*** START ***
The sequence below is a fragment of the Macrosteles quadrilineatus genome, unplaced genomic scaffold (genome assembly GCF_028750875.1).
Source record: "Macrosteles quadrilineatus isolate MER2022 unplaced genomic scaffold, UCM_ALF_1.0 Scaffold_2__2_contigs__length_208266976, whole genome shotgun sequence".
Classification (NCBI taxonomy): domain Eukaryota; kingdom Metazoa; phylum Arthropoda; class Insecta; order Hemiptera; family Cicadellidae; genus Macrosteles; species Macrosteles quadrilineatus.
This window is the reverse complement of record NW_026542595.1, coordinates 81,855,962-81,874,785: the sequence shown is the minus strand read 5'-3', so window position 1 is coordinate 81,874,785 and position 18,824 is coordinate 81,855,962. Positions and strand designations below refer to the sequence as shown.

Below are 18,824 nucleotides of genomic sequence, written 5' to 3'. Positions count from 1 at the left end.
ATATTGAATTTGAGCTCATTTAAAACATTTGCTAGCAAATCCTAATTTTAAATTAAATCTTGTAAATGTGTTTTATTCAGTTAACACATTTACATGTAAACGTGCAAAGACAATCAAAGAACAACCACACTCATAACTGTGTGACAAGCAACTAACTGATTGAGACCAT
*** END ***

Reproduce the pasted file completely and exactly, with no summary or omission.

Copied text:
The sequence below is a fragment of the Macrosteles quadrilineatus genome, unplaced genomic scaffold (genome assembly GCF_028750875.1).
Source record: "Macrosteles quadrilineatus isolate MER2022 unplaced genomic scaffold, UCM_ALF_1.0 Scaffold_2__2_contigs__length_208266976, whole genome shotgun sequence".
Classification (NCBI taxonomy): domain Eukaryota; kingdom Metazoa; phylum Arthropoda; class Insecta; order Hemiptera; family Cicadellidae; genus Macrosteles; species Macrosteles quadrilineatus.
This window is the reverse complement of record NW_026542595.1, coordinates 81,855,962-81,874,785: the sequence shown is the minus strand read 5'-3', so window position 1 is coordinate 81,874,785 and position 18,824 is coordinate 81,855,962. Positions and strand designations below refer to the sequence as shown.

Below are 18,824 nucleotides of genomic sequence, written 5' to 3'. Positions count from 1 at the left end.
ATATTGAATTTGAGCTCATTTAAAACATTTGCTAGCAAATCCTAATTTTAAATTAAATCTTGTAAATGTGTTTTATTCAGTTAACACATTTACATGTAAACGTGCAAAGACAATCAAAGAACAACCACACTCATAACTGTGTGACAAGCAACTAACTGATTGAGACCAT